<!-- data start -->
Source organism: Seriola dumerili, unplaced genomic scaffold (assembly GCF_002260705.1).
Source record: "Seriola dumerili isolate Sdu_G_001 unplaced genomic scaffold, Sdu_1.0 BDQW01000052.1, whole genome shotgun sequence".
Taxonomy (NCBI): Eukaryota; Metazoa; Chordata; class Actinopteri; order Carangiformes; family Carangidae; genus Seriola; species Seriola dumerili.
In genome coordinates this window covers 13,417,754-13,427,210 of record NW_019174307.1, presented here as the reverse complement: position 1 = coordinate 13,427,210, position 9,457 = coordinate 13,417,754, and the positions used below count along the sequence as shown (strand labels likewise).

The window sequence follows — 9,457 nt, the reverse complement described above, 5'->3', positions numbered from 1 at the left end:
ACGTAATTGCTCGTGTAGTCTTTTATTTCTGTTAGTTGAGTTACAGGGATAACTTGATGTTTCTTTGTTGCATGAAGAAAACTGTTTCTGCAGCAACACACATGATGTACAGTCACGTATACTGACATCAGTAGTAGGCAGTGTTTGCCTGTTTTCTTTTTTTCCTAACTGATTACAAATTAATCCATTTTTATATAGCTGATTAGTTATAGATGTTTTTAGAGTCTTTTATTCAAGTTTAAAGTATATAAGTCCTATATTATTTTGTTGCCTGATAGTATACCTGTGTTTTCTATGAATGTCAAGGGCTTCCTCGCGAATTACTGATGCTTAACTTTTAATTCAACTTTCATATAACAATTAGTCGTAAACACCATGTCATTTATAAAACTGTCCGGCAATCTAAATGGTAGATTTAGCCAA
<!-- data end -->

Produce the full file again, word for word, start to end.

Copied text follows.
Source organism: Seriola dumerili, unplaced genomic scaffold (assembly GCF_002260705.1).
Source record: "Seriola dumerili isolate Sdu_G_001 unplaced genomic scaffold, Sdu_1.0 BDQW01000052.1, whole genome shotgun sequence".
Taxonomy (NCBI): Eukaryota; Metazoa; Chordata; class Actinopteri; order Carangiformes; family Carangidae; genus Seriola; species Seriola dumerili.
In genome coordinates this window covers 13,417,754-13,427,210 of record NW_019174307.1, presented here as the reverse complement: position 1 = coordinate 13,427,210, position 9,457 = coordinate 13,417,754, and the positions used below count along the sequence as shown (strand labels likewise).

The window sequence follows — 9,457 nt, the reverse complement described above, 5'->3', positions numbered from 1 at the left end:
ACGTAATTGCTCGTGTAGTCTTTTATTTCTGTTAGTTGAGTTACAGGGATAACTTGATGTTTCTTTGTTGCATGAAGAAAACTGTTTCTGCAGCAACACACATGATGTACAGTCACGTATACTGACATCAGTAGTAGGCAGTGTTTGCCTGTTTTCTTTTTTTCCTAACTGATTACAAATTAATCCATTTTTATATAGCTGATTAGTTATAGATGTTTTTAGAGTCTTTTATTCAAGTTTAAAGTATATAAGTCCTATATTATTTTGTTGCCTGATAGTATACCTGTGTTTTCTATGAATGTCAAGGGCTTCCTCGCGAATTACTGATGCTTAACTTTTAATTCAACTTTCATATAACAATTAGTCGTAAACACCATGTCATTTATAAAACTGTCCGGCAATCTAAATGGTAGATTTAGCCAA